Ice Network

Scimeca, Knierim bounce back to win pairs gold

Calalang, Sidhu hold strong for silver; Aaron, Settlage secure bronze
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Entering the free skate in second place, Alexa Scimeca and Chris Knierim rallied to top the pairs field with 163.24 points in Salt Lake City. -Jay Adeff

What a difference a day makes.

On Thursday, when Alexa Scimeca and Chris Knierim made uncharacteristic mistakes in their short program at the 2014 U.S. International Classic, a disappointed Knierim could only say, "It was rough."

A mere 24 hours later, after a sparkling performance to Gershwin's An American in Paris, both skaters were walking on air.

"I think we were humbled by the short," Scimeca said. "It really brought us back down to earth and made us focus on what we needed to do. We always skate for ourselves, but I think we forgot that going into the short. Before we skated today, we reminded each other of that: This is just for us and our own improvement, not anyone else."

The program, choreographed by Julie Marcotte, had exuberantly athletic moments worthy of Gene Kelly, star of the 1951 MGM musical. It started with a huge opening triple twist that gained a rare Level 4 and went on to include two big throw triples and a smoothly performed star lift with a flip-out exit -- a complicated element that gave them grief in the short.

Dalilah Sappenfield, who trains the pair in Colorado Springs, encouraged her skaters to try the difficult maneuver.

"I think Alexa and Chris do that lift very well. Most people don't realize how hard it is," she said. "The balance point is so small, and room for error so small. We decided at the beginning of the year we're going to keep it in and develop it. They are more than capable of doing it."

The team's only notable error was Knierim's doubling of an intended triple Salchow. They hit double Axel-double toe combinations, although the landings were not perfectly smooth.

Scimeca and Knierim's 114.24 points gave them 163.24 overall, and they won the title by more than seven points.

"Our choreographer, Julie, gave us a few options (for music), and this was the one that we all really liked the most," Knierim said.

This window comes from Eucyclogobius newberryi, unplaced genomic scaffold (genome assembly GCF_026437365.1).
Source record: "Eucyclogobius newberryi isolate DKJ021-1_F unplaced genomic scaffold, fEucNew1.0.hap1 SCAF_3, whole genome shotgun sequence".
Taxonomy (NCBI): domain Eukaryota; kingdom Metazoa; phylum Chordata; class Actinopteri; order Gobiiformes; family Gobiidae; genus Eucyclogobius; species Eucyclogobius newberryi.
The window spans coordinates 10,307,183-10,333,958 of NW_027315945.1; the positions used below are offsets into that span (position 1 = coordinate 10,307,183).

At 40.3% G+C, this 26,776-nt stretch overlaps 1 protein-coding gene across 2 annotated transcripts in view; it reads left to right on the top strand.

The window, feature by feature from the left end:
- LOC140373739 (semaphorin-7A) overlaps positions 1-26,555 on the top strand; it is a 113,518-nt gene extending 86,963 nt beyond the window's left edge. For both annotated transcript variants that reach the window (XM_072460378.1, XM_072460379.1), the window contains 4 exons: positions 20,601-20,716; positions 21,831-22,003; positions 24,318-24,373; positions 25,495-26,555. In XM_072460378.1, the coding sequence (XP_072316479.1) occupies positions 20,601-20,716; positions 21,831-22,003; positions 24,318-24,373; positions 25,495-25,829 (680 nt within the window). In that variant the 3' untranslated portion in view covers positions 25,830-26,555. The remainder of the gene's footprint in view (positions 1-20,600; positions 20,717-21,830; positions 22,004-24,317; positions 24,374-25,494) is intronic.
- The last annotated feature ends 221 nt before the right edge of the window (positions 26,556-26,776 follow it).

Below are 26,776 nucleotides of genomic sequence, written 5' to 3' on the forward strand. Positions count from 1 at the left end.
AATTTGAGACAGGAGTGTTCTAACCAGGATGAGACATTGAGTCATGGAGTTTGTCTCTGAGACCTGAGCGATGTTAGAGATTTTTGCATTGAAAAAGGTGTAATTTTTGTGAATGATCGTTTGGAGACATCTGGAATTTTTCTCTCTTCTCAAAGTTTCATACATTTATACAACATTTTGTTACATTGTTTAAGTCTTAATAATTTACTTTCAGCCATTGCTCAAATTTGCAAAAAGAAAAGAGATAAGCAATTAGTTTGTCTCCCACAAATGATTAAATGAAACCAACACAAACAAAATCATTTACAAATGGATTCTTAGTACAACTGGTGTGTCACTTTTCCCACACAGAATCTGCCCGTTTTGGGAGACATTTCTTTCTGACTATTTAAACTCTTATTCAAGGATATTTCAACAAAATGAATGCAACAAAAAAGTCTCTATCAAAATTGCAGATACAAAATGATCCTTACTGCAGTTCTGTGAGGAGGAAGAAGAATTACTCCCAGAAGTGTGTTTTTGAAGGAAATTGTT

"I only needed to hear about four seconds of the dance-y part in the middle, and I was immediately like, 'This is the music we're skating to,'" Scimeca said. "Chris had to hear it a few more times before he was convinced, but we both really love it. It's definitely our style."

Sappenfield is proud her team was able to bounce back from the disappointing short program.

"Tonight was more what they were capable of," she said. "In the short, they were very uptight; it was not normal for them. Before the free skate, I told them, 'Leave it all on the ice -- no regrets.' They really did their job and felt great, and they came off the ice with no energy left over."

Surprise short program leaders Jessica Calalang and Zack Sidhu's free to Nino Rota's Romeo and Juliet gathered strength as it went on. After an early fall on a triple Salchow, the team's three Level 4 lifts were smoothly done, and their two triple throws landed cleanly. They earned 104.26 points for the free and 156.18 overall to win the silver medal.

"It was a little rough, but we definitely fought through it and didn't lose the connection and the emotion," Calalang said.

"We could have pushed harder and gone a little faster, but I think our presentation was good, and that's what we've been trying to improve," Sidhu said.

Todd Sand, who trains the skaters in Aliso Viejo, California, with his wife, Jenni Meno, and Christine Binder, is encouraged by his team's progress in just their second senior international event.

"I think it's a great start for them," Sand said. "Obviously, it's tough skating here in the altitude, but I thought they fought through it well, and it's definitely a great place to start to build on."

Another Sappenfield team, U.S. junior champions Madeline Aaron and Max Settlage, delivered a charming performance to music from Rodgers and Hammerstein's The King and I, highlighted by Aaron's fine posture and balletic lift positions.

Jump troubles, including stumbles on side-by-side triple Salchows and double Axels, as well as an invalid pairs spin, put them fourth in the free skate, but their 138.52-point total gave them the bronze medal.

"It wasn't our best, but we're not worried yet because it's just the beginning of the season," Settlage said. "We have a long time to build everything up and make ourselves even better."

"We didn't know the music at all, to be honest, and the minute our choreographer, Julie (Marcotte), brought it up, we were like, 'No, we don't know that,'" Aaron said. "But then she made us watch the movie, and we understood why she wanted us to skate to it so bad. We totally fell in love with the music and the story after that. It suits us both."

This is the first-ever senior international event for the pair, who placed fifth at the 2014 World Junior Figure Skating Championships.

Sappenfield thinks they're right on track.

"A big part of our plan was with Julie Marcotte, transitioning them to the senior level," she said. "I set a plan for them all season, not only in training but in how we work on the programs, adding a lot more detail, working with Drew (Meekins).

"Maddie and Max have stuck to the plan. They realize how important the component mark is, especially to senior pairs. They're working on their skating skills, their stroking, all of the in-betweens."